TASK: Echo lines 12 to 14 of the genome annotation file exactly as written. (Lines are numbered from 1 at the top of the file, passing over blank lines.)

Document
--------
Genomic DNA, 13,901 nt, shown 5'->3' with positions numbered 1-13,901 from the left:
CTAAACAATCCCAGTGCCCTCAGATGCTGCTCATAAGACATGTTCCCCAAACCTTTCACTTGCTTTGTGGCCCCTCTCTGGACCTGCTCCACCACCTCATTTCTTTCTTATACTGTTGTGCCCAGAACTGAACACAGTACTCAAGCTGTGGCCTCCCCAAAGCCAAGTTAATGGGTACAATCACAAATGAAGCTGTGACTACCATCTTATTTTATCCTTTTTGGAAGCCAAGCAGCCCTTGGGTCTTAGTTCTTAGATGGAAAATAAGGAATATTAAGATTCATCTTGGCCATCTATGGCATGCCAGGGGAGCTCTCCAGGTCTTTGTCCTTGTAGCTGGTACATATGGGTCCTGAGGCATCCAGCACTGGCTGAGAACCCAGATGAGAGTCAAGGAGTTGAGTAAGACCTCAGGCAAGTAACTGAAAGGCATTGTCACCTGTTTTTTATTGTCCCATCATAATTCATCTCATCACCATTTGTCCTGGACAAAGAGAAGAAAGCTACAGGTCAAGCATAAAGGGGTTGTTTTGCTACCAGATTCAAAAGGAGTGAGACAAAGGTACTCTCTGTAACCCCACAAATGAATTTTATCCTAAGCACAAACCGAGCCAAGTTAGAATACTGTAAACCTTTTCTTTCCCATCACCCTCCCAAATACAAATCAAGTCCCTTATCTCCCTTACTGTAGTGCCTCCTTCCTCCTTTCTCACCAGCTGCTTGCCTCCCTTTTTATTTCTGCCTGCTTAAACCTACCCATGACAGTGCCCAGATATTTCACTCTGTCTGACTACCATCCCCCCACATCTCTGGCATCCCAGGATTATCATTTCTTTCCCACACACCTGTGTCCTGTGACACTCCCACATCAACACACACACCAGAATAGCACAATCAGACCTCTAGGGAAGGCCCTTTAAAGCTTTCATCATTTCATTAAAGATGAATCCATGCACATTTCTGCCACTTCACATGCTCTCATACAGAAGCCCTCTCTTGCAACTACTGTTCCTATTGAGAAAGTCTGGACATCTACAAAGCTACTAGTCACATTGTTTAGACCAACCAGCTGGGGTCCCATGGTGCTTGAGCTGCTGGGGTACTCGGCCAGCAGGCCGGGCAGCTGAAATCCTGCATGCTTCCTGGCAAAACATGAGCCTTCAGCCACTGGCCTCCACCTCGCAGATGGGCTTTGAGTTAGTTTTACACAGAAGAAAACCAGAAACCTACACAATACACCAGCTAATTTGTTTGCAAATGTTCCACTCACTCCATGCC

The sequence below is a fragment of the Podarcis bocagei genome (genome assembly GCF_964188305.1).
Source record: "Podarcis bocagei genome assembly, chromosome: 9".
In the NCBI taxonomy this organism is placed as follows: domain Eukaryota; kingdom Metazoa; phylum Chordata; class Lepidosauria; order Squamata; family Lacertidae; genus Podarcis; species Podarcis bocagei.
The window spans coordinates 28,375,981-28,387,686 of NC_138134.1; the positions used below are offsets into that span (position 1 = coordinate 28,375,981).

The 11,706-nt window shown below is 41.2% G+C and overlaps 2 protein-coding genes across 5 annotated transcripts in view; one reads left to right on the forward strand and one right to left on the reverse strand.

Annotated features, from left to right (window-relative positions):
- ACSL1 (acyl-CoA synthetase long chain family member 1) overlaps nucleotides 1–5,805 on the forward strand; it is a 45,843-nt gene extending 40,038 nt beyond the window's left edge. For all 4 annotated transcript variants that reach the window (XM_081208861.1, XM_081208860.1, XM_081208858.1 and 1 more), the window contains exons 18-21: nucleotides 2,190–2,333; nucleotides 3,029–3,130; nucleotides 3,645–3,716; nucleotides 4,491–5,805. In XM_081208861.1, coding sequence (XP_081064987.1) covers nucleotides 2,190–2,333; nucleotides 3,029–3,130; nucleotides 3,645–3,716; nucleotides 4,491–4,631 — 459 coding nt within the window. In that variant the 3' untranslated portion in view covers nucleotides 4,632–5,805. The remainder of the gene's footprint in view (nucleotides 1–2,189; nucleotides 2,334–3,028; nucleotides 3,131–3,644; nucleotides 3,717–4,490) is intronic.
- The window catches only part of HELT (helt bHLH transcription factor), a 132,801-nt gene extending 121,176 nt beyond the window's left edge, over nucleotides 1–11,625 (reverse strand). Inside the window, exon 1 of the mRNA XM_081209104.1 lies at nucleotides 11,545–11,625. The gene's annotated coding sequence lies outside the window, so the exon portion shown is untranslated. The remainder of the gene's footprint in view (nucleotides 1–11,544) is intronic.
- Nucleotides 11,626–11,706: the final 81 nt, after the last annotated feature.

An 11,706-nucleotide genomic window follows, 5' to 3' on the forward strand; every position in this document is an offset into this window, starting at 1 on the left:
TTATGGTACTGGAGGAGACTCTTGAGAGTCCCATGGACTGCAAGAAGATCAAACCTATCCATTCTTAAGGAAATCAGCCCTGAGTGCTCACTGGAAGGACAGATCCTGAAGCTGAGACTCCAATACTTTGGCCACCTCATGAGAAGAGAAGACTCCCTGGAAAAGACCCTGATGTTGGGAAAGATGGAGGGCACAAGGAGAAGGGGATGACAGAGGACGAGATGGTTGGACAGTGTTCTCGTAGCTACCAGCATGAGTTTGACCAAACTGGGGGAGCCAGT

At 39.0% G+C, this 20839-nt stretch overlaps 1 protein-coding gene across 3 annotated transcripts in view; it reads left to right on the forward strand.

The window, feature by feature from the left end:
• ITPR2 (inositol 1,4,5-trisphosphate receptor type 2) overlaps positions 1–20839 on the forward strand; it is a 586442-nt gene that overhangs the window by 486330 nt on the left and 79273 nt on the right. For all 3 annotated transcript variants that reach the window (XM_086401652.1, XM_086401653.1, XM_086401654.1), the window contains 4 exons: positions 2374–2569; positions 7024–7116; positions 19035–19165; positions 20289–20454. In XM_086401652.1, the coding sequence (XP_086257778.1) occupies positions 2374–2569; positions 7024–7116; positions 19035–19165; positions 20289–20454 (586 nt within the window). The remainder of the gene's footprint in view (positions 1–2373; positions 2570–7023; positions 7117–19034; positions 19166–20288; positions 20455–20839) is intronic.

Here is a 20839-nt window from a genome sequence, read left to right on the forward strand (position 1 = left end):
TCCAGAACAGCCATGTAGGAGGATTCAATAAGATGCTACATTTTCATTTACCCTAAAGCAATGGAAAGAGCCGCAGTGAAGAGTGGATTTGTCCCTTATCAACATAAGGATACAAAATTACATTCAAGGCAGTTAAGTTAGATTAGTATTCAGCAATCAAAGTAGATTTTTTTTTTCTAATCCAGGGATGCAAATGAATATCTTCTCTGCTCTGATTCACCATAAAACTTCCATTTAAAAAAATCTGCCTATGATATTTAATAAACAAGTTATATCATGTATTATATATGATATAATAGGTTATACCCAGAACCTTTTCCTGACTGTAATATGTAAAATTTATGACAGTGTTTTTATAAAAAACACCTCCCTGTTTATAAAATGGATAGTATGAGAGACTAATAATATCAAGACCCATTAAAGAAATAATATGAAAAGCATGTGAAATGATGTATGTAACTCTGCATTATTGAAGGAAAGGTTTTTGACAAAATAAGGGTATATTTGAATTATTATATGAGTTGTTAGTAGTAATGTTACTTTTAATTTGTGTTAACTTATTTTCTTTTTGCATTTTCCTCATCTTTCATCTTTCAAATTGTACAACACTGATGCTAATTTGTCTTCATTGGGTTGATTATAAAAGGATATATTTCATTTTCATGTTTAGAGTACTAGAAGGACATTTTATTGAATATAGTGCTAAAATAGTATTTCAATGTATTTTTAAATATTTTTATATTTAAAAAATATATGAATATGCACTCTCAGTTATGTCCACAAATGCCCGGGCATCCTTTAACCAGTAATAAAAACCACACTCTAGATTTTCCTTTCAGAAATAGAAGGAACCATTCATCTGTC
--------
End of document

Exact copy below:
An 11,706-nucleotide genomic window follows, 5' to 3' on the forward strand; every position in this document is an offset into this window, starting at 1 on the left:
TTATGGTACTGGAGGAGACTCTTGAGAGTCCCATGGACTGCAAGAAGATCAAACCTATCCATTCTTAAGGAAATCAGCCCTGAGTGCTCACTGGAAGGACAGATCCTGAAGCTGAGACTCCAATACTTTGGCCACCTCATGAGAAGAGAAGACTCCCTGGAAAAGACCCTGATGTTGGGAAAGATGGAGGGCACAAGGAGAAGGGGATGACAGAGGACGAGATGGTTGGACAGTGTTCTCGTAGCTACCAGCATGAGTTTGACCAAACTGGGGGAGCCAGT

At 39.0% G+C, this 20839-nt stretch overlaps 1 protein-coding gene across 3 annotated transcripts in view; it reads left to right on the forward strand.